GP Registrar, Rural Generalist - Central Australia
At Congress you will learn about offering primary medical care in a supportive environment and amongst a diverse and integrated team of health practitioners, many of whom will have a wealth of experience in our setting. Comprehensive primary care and community control are the distinctive features of our service which provides for the Aboriginal population of Alice Springs and out to thousands of people over thousands of square kilometres in beautiful Central Australia.
Applications are open for town, remote and mixed positions from Kaltukatjara in the far west, Mutitjulu, Yulara, Utju, Imanpa, Alice Springs, Amoonguna and Santa Teresa in the east.
There are 6 clinics in Alice Springs itself, including 4 modern primary care centres, Ingkintja’s male only health service and Alukura’s women-only health service.
Working with an integrated team of Aboriginal health practitioners, nurses, Aboriginal liaison officers and CSOs as well as the full range of Allied health professionals enables the provision of a wide range of services and approaches to health care.
Congress has its own NDIS engagement service, nurse outreach in pregnancy and early years, child health support, midwifery group practice, frail aged and disability service, renal support as well as a broad range of social and emotional wellbeing services.
You will be part of a team that is “going the extra mile” to enable our clients to have better health outcomes.
Alice Springs is home to the Centre for Remote Health, and Congress has developed a further range of learning opportunities for doctors. First, we support general practice registrars enrolled in training with the RACGP or ACRRM. We are happy to be involved in as much of your training as you would like, across diverse settings and with different teams. Whether the focus is primary care, or advanced skills training, Congress is an ideal location to become a fully-fledged general practitioner.
Our rural generalist training – Advanced Training in Remote Aboriginal Health – has been developed with Flinders University and is accepted by the RACGP and ACRRM and open to registrars, or specialist general practitioners at any point in their training.
Registrars benefit from group learning opportunities weekly in house, as well as external learning opportunities provided by the Colleges.
A supportive and safe educational environment has been created to ensure positive learning outcomes are achieved to allow continued professional development and emphasis on clinical up-skilling through hands-on clinical practice in addition to formal training and recommended post-graduate study opportunities.
Working with Central Australian Aboriginal Congress not only offers rewarding career options, but a wide range of employee benefits, including:
The PHN Northern Territory Health Professional Relocation Grant is available to assist and support health professionals relocating to the Northern Territory. This grant can help with the costs of things like household removals, flights, transport and other related expenses.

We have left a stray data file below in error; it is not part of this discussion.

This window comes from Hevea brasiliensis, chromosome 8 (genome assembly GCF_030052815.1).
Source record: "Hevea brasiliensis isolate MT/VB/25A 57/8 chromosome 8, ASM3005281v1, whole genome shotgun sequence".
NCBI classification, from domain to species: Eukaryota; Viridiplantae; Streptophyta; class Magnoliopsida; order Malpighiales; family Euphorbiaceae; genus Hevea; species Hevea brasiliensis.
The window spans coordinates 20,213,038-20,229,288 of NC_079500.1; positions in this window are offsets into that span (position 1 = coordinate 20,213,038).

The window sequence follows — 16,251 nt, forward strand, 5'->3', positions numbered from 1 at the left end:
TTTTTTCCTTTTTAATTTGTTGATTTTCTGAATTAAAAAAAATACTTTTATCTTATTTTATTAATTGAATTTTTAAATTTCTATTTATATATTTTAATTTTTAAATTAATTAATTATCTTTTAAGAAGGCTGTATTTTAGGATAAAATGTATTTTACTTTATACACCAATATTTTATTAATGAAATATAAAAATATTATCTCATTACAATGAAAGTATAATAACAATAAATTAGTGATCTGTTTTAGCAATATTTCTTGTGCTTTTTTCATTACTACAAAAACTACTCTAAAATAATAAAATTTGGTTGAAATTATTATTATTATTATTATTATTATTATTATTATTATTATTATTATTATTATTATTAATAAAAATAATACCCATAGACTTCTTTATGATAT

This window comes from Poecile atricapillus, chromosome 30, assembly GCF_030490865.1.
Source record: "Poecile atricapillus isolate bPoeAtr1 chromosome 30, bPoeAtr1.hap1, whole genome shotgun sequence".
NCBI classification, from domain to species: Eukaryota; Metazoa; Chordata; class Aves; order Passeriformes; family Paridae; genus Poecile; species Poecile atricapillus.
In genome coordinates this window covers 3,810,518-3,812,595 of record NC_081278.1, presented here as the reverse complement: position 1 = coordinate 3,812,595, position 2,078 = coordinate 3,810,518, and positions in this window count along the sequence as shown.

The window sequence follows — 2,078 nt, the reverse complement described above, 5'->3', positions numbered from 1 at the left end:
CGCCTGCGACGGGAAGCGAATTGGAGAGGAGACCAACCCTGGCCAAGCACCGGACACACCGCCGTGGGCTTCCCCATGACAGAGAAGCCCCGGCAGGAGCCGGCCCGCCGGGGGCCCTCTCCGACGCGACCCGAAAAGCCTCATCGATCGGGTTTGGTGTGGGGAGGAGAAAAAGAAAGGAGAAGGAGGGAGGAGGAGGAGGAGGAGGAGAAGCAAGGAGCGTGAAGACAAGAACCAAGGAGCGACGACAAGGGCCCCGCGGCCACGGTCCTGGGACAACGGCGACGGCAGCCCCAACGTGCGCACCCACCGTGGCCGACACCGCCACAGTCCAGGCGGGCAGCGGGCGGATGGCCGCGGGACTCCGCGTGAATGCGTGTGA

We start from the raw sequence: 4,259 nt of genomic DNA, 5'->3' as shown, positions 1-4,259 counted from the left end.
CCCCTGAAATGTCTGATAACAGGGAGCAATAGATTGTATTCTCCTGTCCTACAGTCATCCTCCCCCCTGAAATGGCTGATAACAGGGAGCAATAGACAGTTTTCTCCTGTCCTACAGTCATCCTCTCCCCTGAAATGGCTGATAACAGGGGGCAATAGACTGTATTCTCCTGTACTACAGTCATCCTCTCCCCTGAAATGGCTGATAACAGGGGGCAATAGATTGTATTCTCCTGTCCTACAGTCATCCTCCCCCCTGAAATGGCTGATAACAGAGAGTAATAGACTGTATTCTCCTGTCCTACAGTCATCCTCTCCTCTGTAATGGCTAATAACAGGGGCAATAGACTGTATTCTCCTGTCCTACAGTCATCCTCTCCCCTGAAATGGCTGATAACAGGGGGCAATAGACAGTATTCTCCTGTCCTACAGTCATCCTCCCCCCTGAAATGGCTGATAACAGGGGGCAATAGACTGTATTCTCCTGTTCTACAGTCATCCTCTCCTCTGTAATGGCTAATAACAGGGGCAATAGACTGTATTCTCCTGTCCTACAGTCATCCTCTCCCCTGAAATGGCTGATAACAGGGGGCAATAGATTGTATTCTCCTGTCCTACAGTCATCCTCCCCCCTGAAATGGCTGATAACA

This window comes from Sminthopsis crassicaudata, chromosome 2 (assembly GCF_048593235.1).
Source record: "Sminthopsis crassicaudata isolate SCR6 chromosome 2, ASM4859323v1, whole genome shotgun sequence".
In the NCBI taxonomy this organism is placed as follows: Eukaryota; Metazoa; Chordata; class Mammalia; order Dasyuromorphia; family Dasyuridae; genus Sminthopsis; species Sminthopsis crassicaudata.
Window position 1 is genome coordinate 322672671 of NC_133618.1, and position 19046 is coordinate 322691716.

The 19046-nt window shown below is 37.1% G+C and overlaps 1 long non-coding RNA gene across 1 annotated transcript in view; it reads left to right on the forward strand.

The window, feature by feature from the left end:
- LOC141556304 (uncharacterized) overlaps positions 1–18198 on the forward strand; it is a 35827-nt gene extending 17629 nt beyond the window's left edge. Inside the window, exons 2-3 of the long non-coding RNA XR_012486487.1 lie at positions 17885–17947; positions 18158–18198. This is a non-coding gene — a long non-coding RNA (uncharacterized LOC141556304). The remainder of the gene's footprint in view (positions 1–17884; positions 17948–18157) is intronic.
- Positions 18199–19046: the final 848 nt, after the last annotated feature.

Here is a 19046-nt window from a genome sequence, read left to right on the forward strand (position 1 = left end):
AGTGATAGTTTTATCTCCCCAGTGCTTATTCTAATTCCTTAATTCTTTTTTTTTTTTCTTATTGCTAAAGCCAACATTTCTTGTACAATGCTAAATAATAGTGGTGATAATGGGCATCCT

In addition, candidates relocating for the program will receive rent assistance of up to $200 per week throughout their two year contract!
Two distinctive clinical pathways are on offer. The first is for registrars training in primary care or undertaking skills training. The second is advanced training available for registrars seeking recognition as rural generalists. This second option is available to GPs at any stage in their careers with support from NT PHN which provides extended access to educational opportunities.
A structured 3 year program is funded by the Department of Health and delivered through the RACGP (optional 4th year) or ACRRM (compulsory 4th year) aiming to provide Fellowship and recognition as a specialist GP with access to the higher Medicare items. During this time the registrar will spend up to 18 months in primary care with 6 or 12 months at Congress.
The GPs at Congress have a wealth of experience supervising and supporting registrars seeking to become GPs and Rural Generalists in their primary care training. An individual supervisor will meet with you each week, and you will participate in 1.5 hrs of group training on a weekly basis. You will also have a half day release each week and 2 3 day workshops.
Remote work is challenging but very rewarding. Accommodation is provided in community, along with transport allowing you to get to and from the community on days off. While working in remote communities, your roster will include being available for major health problems to support our team of remote area nurses (RANs) and Aboriginal health practitioners on site or via the phone. We are working with ANU to make remote video consultations after hours the usual first call, only involving the local staff if problems cannot be resolved.
You will have access to:
To be eligible to apply for GP Training with Congress in Central Australia you must:
Positions in the program are limited.
You must apply online. In your application you are required to provide the following:
As a registrar or trainee, how would you contribute to and support Congress’ values and vision while delivering care in the cultural context of Central Australia?
(You can learn about Congress’ values and vision here)
Note: All documents (ie. Resume and cover letter) should be uploaded in a single file (? Compressed).